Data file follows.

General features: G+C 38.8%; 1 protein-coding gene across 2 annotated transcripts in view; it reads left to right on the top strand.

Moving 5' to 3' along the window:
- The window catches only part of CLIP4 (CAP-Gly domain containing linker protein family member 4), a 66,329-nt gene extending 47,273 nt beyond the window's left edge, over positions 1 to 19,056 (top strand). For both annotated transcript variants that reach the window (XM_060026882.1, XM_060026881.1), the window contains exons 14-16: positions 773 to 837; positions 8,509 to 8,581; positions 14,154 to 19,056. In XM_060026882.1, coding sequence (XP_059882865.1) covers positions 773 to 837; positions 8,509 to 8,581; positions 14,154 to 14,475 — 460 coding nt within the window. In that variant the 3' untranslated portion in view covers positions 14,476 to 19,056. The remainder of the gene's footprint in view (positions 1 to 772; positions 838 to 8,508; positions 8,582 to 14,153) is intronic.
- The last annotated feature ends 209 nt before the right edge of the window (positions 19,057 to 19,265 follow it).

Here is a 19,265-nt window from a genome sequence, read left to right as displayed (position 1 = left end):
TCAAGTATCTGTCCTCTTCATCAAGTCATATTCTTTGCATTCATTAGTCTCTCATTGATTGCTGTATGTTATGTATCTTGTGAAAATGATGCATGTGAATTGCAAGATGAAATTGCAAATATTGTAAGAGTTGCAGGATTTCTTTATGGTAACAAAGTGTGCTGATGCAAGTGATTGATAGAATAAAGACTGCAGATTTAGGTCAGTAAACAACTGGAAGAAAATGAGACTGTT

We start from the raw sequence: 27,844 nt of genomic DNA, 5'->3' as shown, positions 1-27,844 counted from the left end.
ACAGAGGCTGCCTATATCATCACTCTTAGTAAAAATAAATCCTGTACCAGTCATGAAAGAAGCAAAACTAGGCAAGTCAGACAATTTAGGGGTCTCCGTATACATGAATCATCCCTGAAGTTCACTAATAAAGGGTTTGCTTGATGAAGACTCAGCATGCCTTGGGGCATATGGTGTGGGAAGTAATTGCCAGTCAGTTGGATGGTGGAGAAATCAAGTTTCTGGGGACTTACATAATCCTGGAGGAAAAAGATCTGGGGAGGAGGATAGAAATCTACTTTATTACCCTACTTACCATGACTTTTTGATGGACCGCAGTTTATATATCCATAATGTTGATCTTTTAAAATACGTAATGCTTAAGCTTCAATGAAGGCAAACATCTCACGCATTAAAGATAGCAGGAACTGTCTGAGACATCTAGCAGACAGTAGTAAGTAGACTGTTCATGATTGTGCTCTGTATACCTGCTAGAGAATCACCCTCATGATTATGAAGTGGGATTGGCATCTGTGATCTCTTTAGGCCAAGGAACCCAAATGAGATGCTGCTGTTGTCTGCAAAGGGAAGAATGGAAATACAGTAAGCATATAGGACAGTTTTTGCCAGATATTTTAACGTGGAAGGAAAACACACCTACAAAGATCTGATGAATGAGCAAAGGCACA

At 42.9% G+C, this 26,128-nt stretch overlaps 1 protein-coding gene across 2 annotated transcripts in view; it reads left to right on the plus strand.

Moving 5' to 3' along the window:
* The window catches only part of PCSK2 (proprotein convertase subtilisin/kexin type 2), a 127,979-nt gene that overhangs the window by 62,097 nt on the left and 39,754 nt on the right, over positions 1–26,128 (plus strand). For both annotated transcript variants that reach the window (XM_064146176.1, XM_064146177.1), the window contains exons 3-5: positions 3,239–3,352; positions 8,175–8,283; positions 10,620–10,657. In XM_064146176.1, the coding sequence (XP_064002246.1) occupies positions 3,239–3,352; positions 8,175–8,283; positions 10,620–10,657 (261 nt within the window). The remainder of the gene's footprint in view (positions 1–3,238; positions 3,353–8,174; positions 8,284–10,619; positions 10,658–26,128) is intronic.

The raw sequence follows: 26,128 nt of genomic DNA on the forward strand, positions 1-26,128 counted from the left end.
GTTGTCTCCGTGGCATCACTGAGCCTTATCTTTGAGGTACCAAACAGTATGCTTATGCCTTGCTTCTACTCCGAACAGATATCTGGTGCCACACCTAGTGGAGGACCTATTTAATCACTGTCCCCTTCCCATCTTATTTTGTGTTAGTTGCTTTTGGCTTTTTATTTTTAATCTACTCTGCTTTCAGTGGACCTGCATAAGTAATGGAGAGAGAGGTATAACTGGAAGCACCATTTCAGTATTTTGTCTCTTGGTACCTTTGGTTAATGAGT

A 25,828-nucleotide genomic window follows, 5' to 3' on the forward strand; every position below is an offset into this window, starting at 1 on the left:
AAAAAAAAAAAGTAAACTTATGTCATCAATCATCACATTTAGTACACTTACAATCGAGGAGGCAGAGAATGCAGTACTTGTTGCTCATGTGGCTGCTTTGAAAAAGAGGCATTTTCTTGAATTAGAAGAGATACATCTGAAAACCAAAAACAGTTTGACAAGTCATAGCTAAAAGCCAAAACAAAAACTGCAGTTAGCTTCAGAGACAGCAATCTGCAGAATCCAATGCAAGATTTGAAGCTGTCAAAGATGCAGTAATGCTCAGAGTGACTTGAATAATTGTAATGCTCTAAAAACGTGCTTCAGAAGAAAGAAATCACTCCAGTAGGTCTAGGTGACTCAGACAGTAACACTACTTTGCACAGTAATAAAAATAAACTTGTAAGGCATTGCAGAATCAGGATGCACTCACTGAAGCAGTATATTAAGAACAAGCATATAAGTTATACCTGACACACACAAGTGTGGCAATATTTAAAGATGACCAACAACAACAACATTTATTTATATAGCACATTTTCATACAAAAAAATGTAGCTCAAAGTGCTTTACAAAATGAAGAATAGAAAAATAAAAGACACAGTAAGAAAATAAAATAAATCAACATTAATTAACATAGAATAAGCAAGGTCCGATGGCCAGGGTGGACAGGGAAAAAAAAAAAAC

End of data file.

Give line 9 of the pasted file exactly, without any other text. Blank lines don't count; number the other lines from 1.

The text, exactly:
At 42.9% G+C, this 26,128-nt stretch overlaps 1 protein-coding gene across 2 annotated transcripts in view; it reads left to right on the plus strand.